Israeli Prime Minister Benjamin Netanyahu has embarked on a three-day trip to Europe, where he is rallying leaders against Iran’s alleged threat.
During a trip to France on Tuesday, Netanyahu warned that Tehran will soon use its uranium enrichment program to destroy Israel. The comments came after the head of Iran’s atomic agency announced that the country would once again begin developing the infrastructure to build advanced centrifuges to enrich uranium in case the Joint Comprehensive Plan of Action (JCPOA), also known as the Iran nuclear deal, falls apart.
“Israel and Iran were on a collision course even without the JCPOA following apart. Now that Iran is rebuilding its nuclear infrastructure, it’s difficult to see how conflict can be avoided—Israel has made it clear that a nuclear Iran is not an option, and Iran is all but daring Israel to stop it,” Chris Meserole, a Middle East expert at the Brookings Institution, told Newsweek.
The Obama administration, China, France, Germany, Russia and the U.K. signed a deal with Iran in 2015, but the administration of President Donald Trump recently decided to pull the U.S. out of the agreement. What’s more, it is unclear whether the U.S. decision to impose sanctions on Iran, which were lifted after Tehran put curbs on its uranium enrichment program, will kill the deal entirely.
Some European Union members, such as France’s President Emmanuel Macron, have said they plan to ensure that the deal survives. Still, the threat of U.S. sanctions has put pressure on European countries working with Iran. So far, international inspectors say that Iran has not violated its end of the agreement, but the country is warning that it will stop abiding by the terms of the deal if the international community doesn’t offer an alternative.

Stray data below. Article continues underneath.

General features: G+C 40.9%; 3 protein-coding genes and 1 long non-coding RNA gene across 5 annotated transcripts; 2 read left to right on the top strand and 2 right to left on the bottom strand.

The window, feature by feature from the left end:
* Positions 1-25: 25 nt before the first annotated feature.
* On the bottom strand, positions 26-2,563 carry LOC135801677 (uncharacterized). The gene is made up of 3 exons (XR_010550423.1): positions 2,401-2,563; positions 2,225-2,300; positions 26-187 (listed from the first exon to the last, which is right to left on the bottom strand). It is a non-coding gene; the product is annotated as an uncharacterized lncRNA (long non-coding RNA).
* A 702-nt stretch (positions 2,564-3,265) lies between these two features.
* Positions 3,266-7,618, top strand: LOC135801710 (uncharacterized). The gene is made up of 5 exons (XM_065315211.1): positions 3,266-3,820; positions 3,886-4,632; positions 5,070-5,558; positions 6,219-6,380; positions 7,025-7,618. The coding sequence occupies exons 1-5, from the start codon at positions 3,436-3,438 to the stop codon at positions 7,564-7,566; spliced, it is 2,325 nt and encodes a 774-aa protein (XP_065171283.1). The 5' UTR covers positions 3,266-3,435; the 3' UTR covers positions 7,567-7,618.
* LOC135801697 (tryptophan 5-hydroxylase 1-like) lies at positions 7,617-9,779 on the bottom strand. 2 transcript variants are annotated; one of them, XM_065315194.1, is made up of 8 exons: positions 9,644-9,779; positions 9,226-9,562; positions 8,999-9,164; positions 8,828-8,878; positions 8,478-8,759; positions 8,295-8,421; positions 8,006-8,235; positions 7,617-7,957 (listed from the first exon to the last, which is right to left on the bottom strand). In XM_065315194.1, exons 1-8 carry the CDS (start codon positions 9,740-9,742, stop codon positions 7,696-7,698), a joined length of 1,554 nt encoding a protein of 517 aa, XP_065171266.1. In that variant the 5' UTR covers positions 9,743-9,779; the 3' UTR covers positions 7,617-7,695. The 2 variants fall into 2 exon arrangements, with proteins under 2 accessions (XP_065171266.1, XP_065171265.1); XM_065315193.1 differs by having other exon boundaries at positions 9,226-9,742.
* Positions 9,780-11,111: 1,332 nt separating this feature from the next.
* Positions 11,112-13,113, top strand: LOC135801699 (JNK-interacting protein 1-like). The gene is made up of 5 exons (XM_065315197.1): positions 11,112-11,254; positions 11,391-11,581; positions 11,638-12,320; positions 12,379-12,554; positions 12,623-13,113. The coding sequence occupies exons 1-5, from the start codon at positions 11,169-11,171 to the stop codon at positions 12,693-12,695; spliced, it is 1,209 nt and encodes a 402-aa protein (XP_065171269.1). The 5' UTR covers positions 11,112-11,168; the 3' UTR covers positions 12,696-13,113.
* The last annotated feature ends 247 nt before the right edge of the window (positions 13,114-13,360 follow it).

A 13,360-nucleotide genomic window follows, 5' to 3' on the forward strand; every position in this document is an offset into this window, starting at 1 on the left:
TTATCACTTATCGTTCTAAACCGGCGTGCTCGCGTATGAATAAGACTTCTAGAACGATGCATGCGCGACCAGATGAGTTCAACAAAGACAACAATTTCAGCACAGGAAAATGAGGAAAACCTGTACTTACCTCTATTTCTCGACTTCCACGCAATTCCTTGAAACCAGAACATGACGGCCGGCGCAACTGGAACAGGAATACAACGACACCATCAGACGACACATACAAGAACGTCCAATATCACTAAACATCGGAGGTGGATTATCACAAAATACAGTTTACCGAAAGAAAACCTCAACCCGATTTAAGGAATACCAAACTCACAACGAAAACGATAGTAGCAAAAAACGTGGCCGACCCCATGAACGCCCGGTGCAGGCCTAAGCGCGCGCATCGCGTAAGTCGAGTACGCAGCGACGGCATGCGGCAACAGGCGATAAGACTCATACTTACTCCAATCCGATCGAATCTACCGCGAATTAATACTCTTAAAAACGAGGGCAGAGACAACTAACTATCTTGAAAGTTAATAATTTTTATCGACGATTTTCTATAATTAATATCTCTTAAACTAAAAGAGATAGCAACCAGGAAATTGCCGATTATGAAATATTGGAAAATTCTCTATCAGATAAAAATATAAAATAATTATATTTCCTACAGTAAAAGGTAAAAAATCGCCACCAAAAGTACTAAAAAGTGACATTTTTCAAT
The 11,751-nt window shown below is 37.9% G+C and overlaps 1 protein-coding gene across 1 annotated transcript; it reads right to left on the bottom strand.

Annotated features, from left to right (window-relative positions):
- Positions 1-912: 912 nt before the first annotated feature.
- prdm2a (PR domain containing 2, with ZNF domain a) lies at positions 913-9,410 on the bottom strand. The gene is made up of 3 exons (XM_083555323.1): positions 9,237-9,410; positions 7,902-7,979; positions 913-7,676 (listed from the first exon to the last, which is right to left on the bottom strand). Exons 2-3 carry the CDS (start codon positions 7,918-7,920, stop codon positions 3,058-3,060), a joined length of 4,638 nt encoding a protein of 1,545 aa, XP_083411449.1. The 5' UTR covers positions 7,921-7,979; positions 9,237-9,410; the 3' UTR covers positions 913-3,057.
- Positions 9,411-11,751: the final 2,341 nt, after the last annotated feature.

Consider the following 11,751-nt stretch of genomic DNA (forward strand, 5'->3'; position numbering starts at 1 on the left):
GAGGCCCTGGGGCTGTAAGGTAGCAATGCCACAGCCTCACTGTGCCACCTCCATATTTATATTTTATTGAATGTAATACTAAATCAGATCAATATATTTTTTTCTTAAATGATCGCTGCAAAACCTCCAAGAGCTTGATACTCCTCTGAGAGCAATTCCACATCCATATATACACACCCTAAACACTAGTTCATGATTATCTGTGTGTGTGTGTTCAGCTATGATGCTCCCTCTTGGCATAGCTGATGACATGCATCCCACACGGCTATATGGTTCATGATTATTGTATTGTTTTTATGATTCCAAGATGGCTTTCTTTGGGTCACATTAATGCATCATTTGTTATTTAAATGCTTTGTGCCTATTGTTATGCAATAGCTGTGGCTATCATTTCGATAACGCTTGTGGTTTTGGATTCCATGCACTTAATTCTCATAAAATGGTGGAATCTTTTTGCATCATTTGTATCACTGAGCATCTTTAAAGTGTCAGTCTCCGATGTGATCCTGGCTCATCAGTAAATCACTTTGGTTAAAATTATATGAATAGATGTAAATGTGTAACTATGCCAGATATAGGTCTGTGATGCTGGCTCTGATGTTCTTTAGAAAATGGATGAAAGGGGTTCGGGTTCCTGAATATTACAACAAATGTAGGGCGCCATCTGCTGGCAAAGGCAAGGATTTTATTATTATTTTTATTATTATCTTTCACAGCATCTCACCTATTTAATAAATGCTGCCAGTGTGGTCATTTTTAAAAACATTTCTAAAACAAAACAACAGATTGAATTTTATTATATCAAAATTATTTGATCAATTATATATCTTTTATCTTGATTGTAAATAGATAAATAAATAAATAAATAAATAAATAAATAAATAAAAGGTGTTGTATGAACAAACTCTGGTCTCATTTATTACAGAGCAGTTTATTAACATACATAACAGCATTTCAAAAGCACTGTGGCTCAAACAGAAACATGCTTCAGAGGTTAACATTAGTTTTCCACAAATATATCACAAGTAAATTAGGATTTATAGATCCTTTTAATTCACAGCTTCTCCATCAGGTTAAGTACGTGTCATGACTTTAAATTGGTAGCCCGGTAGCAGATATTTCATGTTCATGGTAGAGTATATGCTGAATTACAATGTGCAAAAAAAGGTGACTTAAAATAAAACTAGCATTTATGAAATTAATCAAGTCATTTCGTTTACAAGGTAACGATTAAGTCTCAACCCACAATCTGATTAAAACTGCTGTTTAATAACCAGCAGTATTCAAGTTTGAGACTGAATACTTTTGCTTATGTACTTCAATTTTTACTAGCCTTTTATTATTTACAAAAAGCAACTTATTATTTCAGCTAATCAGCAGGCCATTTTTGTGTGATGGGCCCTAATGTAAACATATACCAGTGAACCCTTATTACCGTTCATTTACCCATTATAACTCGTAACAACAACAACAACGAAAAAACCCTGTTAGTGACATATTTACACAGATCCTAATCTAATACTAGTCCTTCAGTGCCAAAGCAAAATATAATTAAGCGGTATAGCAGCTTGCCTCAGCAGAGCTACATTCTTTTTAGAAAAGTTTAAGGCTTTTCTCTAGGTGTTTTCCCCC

With this in mind, Netanyahu—a staunch opponent of Iran and the nuclear deal—is currently visiting Europe to gin up support to eliminate the agreement. Netanyahu claims Iran is an existential threat, and he is pressuring European allies like France and Germany to get tough on the country. Speaking at a joint news conference with Macron on Tuesday, Netanyahu called Tehran “the greatest threat in the world.”
Nevertheless, some experts argued that a war between Iran and Israel is not imminent.
“What’s going on now is that there is a propaganda campaign. Iran is trying to pressure the Europeans to come up with a compensation for the U.S. pulling out. So far they have done nothing that violates the agreement. As for Netanyahu, he has been beating this drum for over 20 years. So we’re still in a messaging and propaganda phase. But if in a month or two all European countries have pulled out of Iran and aren’t buying Iranian oil, then they might re-start the nuclear program,” Barbara Slavin, director of the Future of Iran program at the Atlantic Council, told Newsweek.
“Netanyahu enjoys having Iran as a foil. He is also controversial at home and an endangered politician, so it’s always useful to have an external enemy. He wants to put the blame on Iran, but the blame is on the United States and those who pressured the U.S. to pull out of the deal,” Slavin added.
Meanwhile, Israel has spent the last several months launching strikes against Iranian militias stationed in Syria. Russia, who is helping prop up the Syrian government, has reportedly reached a deal with Israel that would see Iranian troops removed from the southern part of Syria that borders Israel. Nevertheless, Iran has said that it is unwilling to move the militias.
In this tense atmosphere, Macron argued that the Iran nuclear deal is more important to maintain than ever because it could prevent Iran from developing a nuclear weapon. Some experts said Iran’s nuclear program could be up and running again within a year if it starts redeveloping its nuclear program. Macron has previously claimed that the end of the nuclear deal could lead to war.